Youtube Stage
Research, Motion, UX

Using data visualization as a starting point, Lily Kim, Faith Kaufman, and I created a motion piece that imagines a chat forum for user-curated video selections in Youtube in an attempt to foster better communication between members of the Youtube community.

The Research
With the goal of optimizing a functionality within one social media platform, we compared different platforms through hierarchy, typography, layout, sitemaps, functional analysis, and iconography. Through analyzing typography, we started to see a pattern in the way some functionalities were prioritized over others. While Pinterest keeps the type size small across the platform to highlight its pictures, Reddit is text-heavy and requires an extra step of "expand" before being able to see pictures in full size. The use of color in Youtube is also very intentional, with words like "Subscribe" or "Subscriptions" in red to highlight engagement with subscriptions and keeping most other details in a light gray. The layout also says a lot about priorities for each social media platform. While Instagram keeps all its images on one column whether on app or web, Youtube values a comprehensive showcase of its videos with the use of modular grids using up to six columns that is collapsible across platforms.

One important insight that came from this was that beyond showcasing hierarchy of information, hierarchy served to prioritize communicative features differently. While Instagram makes it easy to direct message other users from its mobile homepage, users can only message other users through their about page. However, on Youtube, there are more than six different ways to 'Subscribe,' all within reach of the Youtube homepage. There was clearly a difference in hierarchy between one-to-one communication features and one-to-many communication features on these platforms
The Poster
Intrigued with how Youtube and Instagram, two platforms that were champions of individual expression and home to many personalities, differed in accessibility of user-to-user communication methods, we visualized the paths that users take when trying to reach communication features on each platform. We categorized communication features as one-to-one or one-to-many. One-to-many communication features entail sharing content publicly, like uploading photos, subscribing, or following. One-to-one communication features entail messaging, channel discussions, and sharing photos. Through mapping out the path to accessing each communication method, we realized that while Instagram made one-to-one communication methods very accessible, Youtube made it far more difficult.

Beyond just looking at sitemaps, we also figured out how many different methods there were available to users for accessing the same communication methods. On Instagram, we found five different ways to direct message, while on Youtube there were only three.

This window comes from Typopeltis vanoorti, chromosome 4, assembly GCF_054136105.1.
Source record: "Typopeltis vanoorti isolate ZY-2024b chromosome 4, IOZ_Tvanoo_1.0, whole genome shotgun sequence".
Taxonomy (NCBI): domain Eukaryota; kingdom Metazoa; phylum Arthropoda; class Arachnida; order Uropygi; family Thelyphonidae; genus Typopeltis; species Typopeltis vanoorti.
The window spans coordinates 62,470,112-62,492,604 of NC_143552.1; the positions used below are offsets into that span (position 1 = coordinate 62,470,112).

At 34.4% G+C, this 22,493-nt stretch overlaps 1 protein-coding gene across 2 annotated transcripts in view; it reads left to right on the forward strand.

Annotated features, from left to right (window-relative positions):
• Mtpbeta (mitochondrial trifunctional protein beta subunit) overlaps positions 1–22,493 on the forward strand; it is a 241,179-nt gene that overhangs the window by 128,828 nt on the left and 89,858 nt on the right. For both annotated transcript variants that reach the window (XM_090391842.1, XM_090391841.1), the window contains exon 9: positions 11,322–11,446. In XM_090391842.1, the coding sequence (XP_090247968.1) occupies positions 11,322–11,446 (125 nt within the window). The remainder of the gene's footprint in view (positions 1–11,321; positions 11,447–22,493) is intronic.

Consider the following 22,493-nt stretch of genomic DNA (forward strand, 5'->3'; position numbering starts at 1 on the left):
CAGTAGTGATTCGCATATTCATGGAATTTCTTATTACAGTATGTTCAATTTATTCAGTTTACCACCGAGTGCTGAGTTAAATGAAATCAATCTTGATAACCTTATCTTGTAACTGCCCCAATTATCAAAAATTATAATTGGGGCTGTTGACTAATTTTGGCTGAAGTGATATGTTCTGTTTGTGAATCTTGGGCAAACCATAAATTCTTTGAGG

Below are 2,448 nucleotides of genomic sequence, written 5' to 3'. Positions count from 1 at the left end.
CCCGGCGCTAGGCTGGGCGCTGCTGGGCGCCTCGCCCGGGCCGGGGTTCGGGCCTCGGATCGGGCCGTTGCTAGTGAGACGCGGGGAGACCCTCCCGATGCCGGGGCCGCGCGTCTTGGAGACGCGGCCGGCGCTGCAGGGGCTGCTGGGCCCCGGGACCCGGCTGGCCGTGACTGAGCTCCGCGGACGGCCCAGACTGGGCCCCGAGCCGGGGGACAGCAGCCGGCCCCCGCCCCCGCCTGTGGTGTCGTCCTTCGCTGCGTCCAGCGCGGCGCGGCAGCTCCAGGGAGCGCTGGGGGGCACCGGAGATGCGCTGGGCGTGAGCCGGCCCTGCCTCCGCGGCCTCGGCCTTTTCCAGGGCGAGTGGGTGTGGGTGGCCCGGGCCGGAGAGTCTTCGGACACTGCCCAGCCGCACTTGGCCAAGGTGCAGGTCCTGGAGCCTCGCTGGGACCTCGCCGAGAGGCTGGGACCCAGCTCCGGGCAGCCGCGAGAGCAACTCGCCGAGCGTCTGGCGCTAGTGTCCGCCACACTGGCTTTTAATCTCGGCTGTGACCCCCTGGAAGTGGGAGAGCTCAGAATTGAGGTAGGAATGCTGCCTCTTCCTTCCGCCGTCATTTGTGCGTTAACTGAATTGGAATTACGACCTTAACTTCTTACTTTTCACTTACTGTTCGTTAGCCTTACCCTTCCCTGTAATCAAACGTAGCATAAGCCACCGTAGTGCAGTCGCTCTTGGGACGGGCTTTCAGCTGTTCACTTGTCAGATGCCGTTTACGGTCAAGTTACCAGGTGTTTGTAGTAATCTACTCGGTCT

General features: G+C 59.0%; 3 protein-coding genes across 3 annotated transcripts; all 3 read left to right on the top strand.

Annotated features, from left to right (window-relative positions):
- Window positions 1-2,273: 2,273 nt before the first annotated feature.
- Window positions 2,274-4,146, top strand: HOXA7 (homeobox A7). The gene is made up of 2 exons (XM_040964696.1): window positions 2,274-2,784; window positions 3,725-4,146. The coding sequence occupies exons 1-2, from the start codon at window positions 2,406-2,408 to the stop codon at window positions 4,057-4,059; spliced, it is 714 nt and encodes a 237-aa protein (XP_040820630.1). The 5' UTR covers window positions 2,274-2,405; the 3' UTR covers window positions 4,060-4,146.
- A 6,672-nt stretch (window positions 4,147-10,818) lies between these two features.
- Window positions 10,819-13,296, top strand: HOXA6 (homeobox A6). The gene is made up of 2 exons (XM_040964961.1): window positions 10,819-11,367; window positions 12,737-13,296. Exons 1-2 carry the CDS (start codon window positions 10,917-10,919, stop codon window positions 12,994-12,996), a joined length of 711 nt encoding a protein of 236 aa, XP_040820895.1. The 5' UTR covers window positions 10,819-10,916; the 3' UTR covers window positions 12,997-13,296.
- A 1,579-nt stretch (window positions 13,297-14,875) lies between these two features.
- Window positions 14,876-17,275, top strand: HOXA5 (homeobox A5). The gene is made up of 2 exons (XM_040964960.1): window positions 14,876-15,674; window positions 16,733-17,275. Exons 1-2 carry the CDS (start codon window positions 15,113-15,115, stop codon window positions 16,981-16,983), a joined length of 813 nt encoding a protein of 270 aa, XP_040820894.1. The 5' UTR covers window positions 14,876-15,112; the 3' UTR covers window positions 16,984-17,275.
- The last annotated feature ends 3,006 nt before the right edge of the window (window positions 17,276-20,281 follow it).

This visualization of data helped us move forward with understanding what was lacking in Youtube and what needed to change for Youtube to become a more immersive community for users.

CMU TSA Logo Animation from Sharon Yu on Vimeo.

The Intervention
Realizing that there is a lack of user-to-user communication methods within Youtube, we wanted to introduce a feature that would foster better communication in Youtube's user community.

When Youtube started in 2005, it had a lot of functionalities that engaged the Youtube community, like 'Video Contests', 'Last Five Users Online,' 'Friends,' and 'Community.' We even reached out to a long-time creator and user of Youtube, Cyriak Harris, who wrote that "Youtube seems to have destroyed or buried most of its community tools over the years, and long ago I stopped reading my private messages on there (assuming they even still exist)." Youtube has become less of a community and now resembles a tv station, producing content for users that have become far removed from Youtube. Compared to Youtube, social media platforms like Instagram affords a lot more dialogue between users yet still allows for personalities and creators to share their work freely.

We strive to create this balance by proposing Youtube Stage, a page accessible from the homepage that generates daily topics for users to share videos of. These videos are then collected on to one page where users are free to live chat about these videos with other users, taking a page out of Twitch's book, creating a shared audience and a sense of belonging when watching these videos.

We used a motion piece to capture the sentiments of this intervention. Through visualizing the data in an abstracted manner (boxes flowing through space) we wanted to capture the essence of what Youtube Stage can do through story-telling. The motion piece also affords movement and concept development that most wireframes would not.

In this piece, we used boxes to represent Youtube's functions and through morphing and positioning we are showing the way Youtube has changed through the years. The movement of the boxes illustrates the way different pieces come together, as a community would.
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